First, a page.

THE MORE MUNDANE VERSION—the dog that is just a little crazy—persists in the continental United States, no matter how many times it is “proven” that the American chupacabra, as it were, is nothing more than a coyote with mange. The theory explains the look: the hairlessness, the leathery skin, the wiry dying bodies. The smell.

Mange, however, wouldn’t account for the goat-sucking-ness of the thing; the insatiable and frightening craving for blood that makes any of this a more compelling story than one that starts and ends with “a few of my livestock have died.” Scientists say (and not without reason, though I’m loath to admit such a thing) that part is just a myth, an idea run wild upon seeing puncture wounds in an animal’s neck—something that is not, after all, so far outside the typical series of consequences when a carnivore kills something using its canine teeth. So there you go. It’s a young mystery all finished.

But it’s still the sort of thing that can pretty easily end up starring in a tongue-in-cheek segment on CNN, the reporter telling the viewer that this, like most chupacabras seen before it, is just a coyote with mange, probably. “Chupacabra” is still what we want to call it when we want to tell someone about something dead and weird we saw on the street—like this blob of paper-white flesh and long nails and teeth found in August 2011 just south of a town called Alexandria in western Minnesota.

Whatever the thing in that picture is, I think we can all agree that it’s a damn mess. Nothing that was once living is supposed to look like that. Its head is falling off, and it has an ugly, toupee-like clump of brown hair perched in the middle of its back. Its neck is much too big and its hind legs too small. I’d have said it could look like almost anything, but once I learned that the woman who found it, Lacey Ilse, said that the dead creature looked “half-human,” I knew I didn’t mean it. I tried turning my computer screen around and squinting my eyes out of focus and everything. It is 10-percent-human at best.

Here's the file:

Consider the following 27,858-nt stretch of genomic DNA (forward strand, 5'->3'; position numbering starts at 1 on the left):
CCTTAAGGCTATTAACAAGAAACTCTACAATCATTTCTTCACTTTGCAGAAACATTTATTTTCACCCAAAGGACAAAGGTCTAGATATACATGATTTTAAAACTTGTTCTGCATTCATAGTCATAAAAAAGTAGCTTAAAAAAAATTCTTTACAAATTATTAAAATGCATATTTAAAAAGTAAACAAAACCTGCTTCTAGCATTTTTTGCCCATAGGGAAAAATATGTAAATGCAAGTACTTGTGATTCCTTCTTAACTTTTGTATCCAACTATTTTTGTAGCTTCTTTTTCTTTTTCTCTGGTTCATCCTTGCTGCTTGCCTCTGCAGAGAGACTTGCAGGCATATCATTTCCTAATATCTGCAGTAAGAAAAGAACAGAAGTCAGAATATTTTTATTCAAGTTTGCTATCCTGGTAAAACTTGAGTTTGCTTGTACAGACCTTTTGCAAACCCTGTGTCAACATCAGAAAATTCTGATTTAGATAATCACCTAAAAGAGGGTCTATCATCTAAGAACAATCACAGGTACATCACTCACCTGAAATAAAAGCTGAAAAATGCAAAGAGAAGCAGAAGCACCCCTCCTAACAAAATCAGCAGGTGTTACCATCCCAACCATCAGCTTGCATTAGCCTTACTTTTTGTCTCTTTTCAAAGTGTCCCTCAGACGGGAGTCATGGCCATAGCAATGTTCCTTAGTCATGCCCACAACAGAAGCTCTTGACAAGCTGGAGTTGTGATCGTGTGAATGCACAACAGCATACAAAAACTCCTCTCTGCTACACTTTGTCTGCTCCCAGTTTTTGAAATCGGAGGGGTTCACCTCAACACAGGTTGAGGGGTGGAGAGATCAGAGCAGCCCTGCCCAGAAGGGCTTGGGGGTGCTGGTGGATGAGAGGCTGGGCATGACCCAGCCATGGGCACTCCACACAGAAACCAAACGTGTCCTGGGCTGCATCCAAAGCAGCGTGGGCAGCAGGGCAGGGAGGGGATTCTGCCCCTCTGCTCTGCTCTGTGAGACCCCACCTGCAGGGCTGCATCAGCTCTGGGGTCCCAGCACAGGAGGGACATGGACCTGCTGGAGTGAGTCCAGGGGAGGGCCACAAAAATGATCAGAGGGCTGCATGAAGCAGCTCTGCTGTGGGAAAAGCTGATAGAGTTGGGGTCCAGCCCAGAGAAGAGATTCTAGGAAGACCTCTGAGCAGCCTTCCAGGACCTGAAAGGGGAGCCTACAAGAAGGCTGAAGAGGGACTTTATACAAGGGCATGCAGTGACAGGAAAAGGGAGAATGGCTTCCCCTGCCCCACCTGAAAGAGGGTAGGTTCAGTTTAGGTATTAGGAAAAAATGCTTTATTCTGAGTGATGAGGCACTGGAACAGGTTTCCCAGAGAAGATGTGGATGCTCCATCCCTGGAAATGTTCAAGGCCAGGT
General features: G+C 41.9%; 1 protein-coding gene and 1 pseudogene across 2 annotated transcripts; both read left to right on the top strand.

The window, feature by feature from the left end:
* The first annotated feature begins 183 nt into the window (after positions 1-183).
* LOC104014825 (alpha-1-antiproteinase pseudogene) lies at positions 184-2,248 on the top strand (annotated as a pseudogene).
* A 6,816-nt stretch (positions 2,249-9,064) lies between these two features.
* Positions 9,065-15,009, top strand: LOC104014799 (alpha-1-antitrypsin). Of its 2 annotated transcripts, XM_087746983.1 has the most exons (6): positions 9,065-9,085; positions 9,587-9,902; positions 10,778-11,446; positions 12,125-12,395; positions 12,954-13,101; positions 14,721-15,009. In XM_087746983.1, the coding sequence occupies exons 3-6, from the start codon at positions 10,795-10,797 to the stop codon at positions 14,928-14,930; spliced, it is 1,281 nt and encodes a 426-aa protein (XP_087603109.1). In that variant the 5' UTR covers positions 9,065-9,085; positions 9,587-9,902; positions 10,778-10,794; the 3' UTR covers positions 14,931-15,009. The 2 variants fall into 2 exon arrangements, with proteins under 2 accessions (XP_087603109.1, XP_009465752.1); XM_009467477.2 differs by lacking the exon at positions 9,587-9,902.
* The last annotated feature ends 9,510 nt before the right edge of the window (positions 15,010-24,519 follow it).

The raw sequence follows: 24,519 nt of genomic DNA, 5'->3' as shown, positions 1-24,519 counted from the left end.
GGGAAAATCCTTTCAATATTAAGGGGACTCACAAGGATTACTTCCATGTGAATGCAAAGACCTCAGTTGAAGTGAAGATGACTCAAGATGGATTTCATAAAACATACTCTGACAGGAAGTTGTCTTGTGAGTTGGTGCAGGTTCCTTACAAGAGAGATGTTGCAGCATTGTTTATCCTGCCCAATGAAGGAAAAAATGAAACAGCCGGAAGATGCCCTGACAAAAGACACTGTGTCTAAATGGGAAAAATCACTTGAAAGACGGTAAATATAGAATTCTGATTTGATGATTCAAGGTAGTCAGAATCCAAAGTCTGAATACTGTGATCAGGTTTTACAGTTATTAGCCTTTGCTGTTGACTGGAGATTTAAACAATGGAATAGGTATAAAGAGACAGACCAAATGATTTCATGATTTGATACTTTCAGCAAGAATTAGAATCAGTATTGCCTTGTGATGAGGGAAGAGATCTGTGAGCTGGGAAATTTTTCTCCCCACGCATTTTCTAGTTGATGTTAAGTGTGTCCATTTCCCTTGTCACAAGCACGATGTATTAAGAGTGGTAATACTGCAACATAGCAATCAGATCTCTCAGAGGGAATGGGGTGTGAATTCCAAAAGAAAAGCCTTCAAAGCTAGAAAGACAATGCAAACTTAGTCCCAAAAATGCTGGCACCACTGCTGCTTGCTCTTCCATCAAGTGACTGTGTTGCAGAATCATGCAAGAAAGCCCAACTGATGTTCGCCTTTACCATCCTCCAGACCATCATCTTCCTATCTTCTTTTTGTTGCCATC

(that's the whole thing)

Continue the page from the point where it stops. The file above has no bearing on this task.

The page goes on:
But anyway, there it was, on the street and in the national news. And a number of people must have wondered what it was for long enough to make it there, but then everyone who counted pretty much decided it was simply a decomposed badger, which is probably one of the more boring chupacabra lookalikes there ever was.

We went to Alexandria just in case.

BEFORE WE LEFT, I asked Rylee if there was anything we should bring to bait it.

“What do they eat?” she asked.

“Well ... goat blood,” I said. She took French in high school, not Spanish.

She paused. “Do we have any?”

Despite hiking up a steep trail meant for snowmobiles for two rather difficult hours, we did not see a chupacabra in (or around) Alexandria. If they are real, for as much as I’d like to claim them as a part of the local wildlife, they just don’t seem all that natural a fit in Minnesota. But then if it were white, like the predecessor seen by Lacey Ilse, it would have blended right in with the fresh foot of snow on the ground. It covered up everything; we didn’t see any badgers (dead or alive) either. The only other living things we saw, in fact, were the local snowmobilers, and, well, there are some questions even I am too embarrassed to ask a stranger.

Katie Heaney is a writer based in Minneapolis. She has a memoir coming out in early 2014.